"There’s not a lot of those schools out there," Wojciechowski said. "You know, if you think around the country where you look at a school and say, you know what? When you talk about the fabric of that university, the basketball program is a huge part of it. When you look at Marquette, you can say that. To me, that was incredibly attractive."

Working primarily with Duke’s big men, Wojciechowski has aided the development of NBA players Shelden Williams, Shavlik Randolph, Kyle Singler, Mason Plumlee, Ryan Kelly and Miles Plumlee. He worked closely with expected NBA Draft picks Jabari Parker and Rodney Hood this past season.

His association with Krzyzewski began as a player, as Wojciechowski was Duke’s point guard for four seasons and still is ranked in the top 10 all-time in assists and steals at the school. Wojciechowski was a captain on the 1997-98 Duke team that went 32-4 and made the Elite Eight. He was named the National Defensive Player of the Year following his senior year in 1998.

"Steve gave his heart and soul to me, our program, our community and Duke for 20 years," Krzyzewski said in a statement. "He was a vital part of the success we have had. He made me better every day and I know that he will make Marquette and the Milwaukee community better every day. He is a very special coach and person."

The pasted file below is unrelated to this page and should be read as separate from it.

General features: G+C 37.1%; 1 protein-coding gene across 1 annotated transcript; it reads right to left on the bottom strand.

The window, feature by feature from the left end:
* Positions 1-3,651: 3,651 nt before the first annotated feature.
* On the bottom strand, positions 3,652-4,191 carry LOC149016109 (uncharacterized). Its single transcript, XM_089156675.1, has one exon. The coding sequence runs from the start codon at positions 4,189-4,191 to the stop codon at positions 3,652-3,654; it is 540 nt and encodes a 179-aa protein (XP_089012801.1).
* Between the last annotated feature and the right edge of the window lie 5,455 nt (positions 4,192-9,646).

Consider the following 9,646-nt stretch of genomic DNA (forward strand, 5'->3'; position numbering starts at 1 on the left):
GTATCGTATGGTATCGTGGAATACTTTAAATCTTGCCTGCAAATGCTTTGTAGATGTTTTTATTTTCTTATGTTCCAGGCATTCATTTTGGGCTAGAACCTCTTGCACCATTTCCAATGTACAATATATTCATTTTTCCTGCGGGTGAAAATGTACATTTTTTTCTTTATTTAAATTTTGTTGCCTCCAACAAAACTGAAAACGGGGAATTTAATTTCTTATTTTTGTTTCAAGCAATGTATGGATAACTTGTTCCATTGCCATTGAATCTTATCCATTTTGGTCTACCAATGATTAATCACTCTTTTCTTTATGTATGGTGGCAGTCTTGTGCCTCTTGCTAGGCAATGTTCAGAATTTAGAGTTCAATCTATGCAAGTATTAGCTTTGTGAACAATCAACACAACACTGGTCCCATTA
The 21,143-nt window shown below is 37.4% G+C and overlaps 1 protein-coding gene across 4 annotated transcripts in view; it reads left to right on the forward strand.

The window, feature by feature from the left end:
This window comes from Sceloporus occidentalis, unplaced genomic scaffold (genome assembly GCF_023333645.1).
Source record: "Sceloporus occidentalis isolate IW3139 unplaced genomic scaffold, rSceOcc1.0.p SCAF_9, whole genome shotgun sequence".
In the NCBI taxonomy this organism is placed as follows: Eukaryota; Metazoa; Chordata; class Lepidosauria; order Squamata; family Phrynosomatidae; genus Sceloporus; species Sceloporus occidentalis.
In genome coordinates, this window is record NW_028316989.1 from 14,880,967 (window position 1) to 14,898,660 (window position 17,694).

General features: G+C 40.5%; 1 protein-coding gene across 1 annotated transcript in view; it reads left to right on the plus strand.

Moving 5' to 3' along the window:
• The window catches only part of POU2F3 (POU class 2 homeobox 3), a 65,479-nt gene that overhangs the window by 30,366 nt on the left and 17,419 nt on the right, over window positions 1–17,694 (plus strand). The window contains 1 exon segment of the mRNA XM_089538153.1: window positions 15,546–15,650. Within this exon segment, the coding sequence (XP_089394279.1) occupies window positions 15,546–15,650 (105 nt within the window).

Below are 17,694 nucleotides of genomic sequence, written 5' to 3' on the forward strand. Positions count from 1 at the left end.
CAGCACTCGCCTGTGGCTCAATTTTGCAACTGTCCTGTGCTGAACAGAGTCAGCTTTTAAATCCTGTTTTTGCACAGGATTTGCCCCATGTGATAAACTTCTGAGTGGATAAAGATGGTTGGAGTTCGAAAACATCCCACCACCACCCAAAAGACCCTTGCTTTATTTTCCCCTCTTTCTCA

Wojciechowski went undrafted following his collegiate playing career and played professionally in Poland for one season before coming back to Duke in 1999 as an intern in the Duke Management Company and served as a sideline analyst for the team’s radio broadcasts.

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Many in the world of college basketball took to Twitter to congratulate Wojciechowski after the news broke Tuesday morning, especially those with connections to the Duke program.

Former Duke star, assistant coach and current Stanford head coach Johnny Dawkins tweeted: "Congrats to @steve_wojo on getting the job at Marquette-great hire!"

Northwestern coach Chris Collins, who served as an assistant coach at Duke with Wojciechowski for 12 years, also took to Twitter to share his thoughts.

"So happy for @steve_wojo as he takes over at Marquette!! They got themselves a great coach and even better person to lead their program!!"

Marquette’s search to find a new head coach took 11 days, as Williams officially left for Virginia Tech on March 21. The school has now hired an assistant coach the last five times it has needed a head coach, dating back to when Kevin O’Neill was hired from Arizona in 1989.

Wojciechowski first met his current players Tuesday afternoon and plans to reach out to recruits and signees as soon as possible.

"I want our guys and our players to try to win every day," Wojciechowski said. "I want to win every day, and I want to win every day as basketball players. I want to win every day as students, and I want to win every day, most importantly, as people. I think we can all get behind that.

"I could not be more excited to get that journey started, to get moving forward, to working with these guys and start winning every day."